Spirit of the west
City Hall Watcher #197: Contributor Joy Connelly wonders if Toronto Council should learn a lesson on constituency work from Vancouver, while Matt projects voter turnout
Here we go — the home stretch. There are seven days until Toronto’s next municipal election.
This week, we’re looking westward as City Hall Watcher contributor Joy Connelly asks a darn good question: What if Toronto’s municipal government was more like Vancouver’s?
Specifically, what if our councillors were freed from the demands of constituency work and could focus more on city-wide issues?
I’ve also analyzed advance voting numbers to estimate turnout for this election. It’s a prediction that’ll either make me look like a genius or a damned fool. High stakes!
A programming note: because I don’t think it makes a whole lot of sense to publish an issue on election day, next week’s issue will be delayed until AFTER the election. Expect some in-depth analysis of the results and the implications for the Council Scorecard in your inbox sometime after the results come in.
Since this is the last time we’ll talk before voting day, let’s recap. It’s been a busy campaign season. Here are some of the resources published in City Hall Watcher over the last few months:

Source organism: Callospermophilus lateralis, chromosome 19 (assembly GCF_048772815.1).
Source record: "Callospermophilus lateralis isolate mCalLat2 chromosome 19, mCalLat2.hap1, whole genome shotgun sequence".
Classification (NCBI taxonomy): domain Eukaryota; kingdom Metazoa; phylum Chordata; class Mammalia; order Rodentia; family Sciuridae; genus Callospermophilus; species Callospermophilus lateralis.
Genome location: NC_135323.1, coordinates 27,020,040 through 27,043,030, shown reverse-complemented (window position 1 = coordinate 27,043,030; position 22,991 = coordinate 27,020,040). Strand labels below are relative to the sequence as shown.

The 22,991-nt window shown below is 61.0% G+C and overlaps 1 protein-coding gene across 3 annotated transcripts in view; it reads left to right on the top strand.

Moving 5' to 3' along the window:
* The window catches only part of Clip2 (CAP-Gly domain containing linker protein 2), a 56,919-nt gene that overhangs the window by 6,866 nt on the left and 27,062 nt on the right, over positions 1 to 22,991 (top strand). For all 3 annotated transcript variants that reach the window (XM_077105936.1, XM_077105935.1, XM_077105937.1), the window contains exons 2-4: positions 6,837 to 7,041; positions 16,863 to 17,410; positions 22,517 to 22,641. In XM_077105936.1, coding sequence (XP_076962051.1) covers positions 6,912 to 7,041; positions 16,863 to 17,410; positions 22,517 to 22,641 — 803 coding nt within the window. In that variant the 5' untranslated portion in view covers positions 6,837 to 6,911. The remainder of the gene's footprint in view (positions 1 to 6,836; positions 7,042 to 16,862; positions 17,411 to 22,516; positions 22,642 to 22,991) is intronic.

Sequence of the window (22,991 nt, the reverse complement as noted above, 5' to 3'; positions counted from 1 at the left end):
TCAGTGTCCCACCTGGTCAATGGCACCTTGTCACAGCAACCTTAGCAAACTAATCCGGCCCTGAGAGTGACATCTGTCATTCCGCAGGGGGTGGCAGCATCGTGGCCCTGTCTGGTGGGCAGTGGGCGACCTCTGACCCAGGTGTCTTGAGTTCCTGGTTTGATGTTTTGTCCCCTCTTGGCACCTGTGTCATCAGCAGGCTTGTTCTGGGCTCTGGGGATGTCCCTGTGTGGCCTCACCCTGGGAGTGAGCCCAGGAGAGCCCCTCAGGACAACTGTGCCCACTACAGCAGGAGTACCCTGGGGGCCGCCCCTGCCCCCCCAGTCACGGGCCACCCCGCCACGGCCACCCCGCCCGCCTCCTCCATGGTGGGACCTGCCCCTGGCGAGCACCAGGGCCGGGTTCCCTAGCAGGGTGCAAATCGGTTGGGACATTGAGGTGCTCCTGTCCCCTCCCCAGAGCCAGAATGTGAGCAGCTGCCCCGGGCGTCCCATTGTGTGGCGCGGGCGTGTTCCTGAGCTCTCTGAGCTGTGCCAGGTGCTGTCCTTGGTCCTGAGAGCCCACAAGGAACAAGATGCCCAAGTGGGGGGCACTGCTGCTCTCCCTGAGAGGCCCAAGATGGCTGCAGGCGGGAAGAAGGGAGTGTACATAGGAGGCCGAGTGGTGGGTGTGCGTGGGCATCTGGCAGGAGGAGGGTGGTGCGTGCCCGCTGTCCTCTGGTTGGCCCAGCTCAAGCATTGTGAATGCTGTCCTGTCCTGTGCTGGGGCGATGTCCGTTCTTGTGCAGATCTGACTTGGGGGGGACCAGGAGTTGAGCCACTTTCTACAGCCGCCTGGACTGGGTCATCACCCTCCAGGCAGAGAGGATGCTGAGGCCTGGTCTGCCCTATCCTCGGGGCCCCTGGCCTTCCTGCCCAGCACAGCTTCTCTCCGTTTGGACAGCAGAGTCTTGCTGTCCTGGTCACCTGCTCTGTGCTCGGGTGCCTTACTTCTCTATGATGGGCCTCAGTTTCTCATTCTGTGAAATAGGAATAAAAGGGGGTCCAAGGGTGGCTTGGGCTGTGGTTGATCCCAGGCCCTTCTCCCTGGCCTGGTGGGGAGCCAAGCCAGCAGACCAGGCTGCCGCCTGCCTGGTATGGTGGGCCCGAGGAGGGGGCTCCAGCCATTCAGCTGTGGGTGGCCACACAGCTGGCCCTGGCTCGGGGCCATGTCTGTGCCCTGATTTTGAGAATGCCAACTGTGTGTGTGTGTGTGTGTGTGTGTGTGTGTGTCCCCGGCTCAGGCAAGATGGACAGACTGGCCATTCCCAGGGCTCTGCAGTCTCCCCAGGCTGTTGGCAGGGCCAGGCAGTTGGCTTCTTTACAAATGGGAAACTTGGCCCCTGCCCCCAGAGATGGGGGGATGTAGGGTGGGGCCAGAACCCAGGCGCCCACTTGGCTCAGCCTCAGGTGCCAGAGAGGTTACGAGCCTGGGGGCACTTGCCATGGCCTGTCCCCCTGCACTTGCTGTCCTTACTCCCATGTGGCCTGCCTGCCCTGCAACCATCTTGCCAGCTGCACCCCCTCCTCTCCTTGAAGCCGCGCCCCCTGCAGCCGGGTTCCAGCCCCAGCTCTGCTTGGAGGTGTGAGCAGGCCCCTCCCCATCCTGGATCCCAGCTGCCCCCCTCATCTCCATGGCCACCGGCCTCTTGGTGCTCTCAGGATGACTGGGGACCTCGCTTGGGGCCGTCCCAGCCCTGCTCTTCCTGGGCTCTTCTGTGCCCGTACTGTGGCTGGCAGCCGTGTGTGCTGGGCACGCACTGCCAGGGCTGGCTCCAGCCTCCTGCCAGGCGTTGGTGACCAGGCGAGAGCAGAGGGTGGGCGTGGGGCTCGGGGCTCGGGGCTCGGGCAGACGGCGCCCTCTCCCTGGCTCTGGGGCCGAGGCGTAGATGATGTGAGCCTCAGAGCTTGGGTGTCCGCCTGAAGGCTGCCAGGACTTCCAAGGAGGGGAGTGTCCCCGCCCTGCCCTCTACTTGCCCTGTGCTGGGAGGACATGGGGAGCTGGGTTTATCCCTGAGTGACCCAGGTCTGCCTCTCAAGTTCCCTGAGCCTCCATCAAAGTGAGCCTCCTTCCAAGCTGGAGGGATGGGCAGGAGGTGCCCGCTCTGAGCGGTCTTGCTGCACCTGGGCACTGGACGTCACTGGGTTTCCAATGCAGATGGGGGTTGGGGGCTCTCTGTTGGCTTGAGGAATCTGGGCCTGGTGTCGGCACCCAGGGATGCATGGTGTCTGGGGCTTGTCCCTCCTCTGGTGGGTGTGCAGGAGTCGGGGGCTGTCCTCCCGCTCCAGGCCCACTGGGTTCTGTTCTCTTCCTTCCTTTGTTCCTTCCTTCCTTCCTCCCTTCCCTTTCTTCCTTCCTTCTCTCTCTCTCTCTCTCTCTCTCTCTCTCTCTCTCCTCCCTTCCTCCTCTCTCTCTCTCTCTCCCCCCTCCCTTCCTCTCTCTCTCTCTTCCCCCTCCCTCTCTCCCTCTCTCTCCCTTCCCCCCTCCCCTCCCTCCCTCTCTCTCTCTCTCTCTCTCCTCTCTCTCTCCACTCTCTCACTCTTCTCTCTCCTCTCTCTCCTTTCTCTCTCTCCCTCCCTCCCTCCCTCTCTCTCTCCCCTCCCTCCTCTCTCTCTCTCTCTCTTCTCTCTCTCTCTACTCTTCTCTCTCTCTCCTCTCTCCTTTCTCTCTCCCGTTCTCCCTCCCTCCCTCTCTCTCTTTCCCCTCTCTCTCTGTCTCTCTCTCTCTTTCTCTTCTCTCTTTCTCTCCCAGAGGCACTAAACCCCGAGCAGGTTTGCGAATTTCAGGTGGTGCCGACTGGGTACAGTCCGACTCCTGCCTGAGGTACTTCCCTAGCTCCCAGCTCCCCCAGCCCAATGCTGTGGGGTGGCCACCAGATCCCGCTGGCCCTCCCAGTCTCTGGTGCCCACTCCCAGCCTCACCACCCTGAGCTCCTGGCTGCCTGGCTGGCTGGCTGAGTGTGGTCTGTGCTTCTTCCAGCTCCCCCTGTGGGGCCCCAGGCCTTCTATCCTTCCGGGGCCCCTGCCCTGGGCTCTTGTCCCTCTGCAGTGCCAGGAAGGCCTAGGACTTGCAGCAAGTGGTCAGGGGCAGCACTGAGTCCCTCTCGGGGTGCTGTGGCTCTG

This newsletter has also brought you thoughtful contributions on campaign issues from Erin Wotherspoon, Spencer Kelly and — in today’s issue — Joy Connelly.
One more plug: a reminder that I am on a panel this Wednesday talking about Strong Mayor Powers. You can attend in person or virtually.
— Matt Elliott
@GraphicMatt / email@example.com / CityHallWatcher.com
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Why are City Councillors our 311 fallback? Lessons from Vancouver’s municipal government
By Joy Connelly
This year, seven City Councillors decided not to run for another term, citing “the emotional toll,” “too many missed children’s bedtimes,” and the impossibility of one councillor “trying to meet the needs of 120,000 residents.”
Council renewal is not a bad thing. Given the enormous advantages of incumbency, some Councillors need to step back to allow new leaders to emerge. But if the demands of the job are so onerous that they threaten the well-being of Councillors and their families, something is wrong.
I believe that “something” is constituency work. Many Torontonians make their Councillor their first call whenever they have a question or complaint and expect them to take an active role whenever a new development or initiative is proposed for their neighbourhood.
It’s a task that is unequally divided.
The Ward 10 Councillor must respond to 67,930 households. In Ward 7, it’s 36,220.
This month there are 170 major active development applications in Ward 3. In Ward 24, there are 38.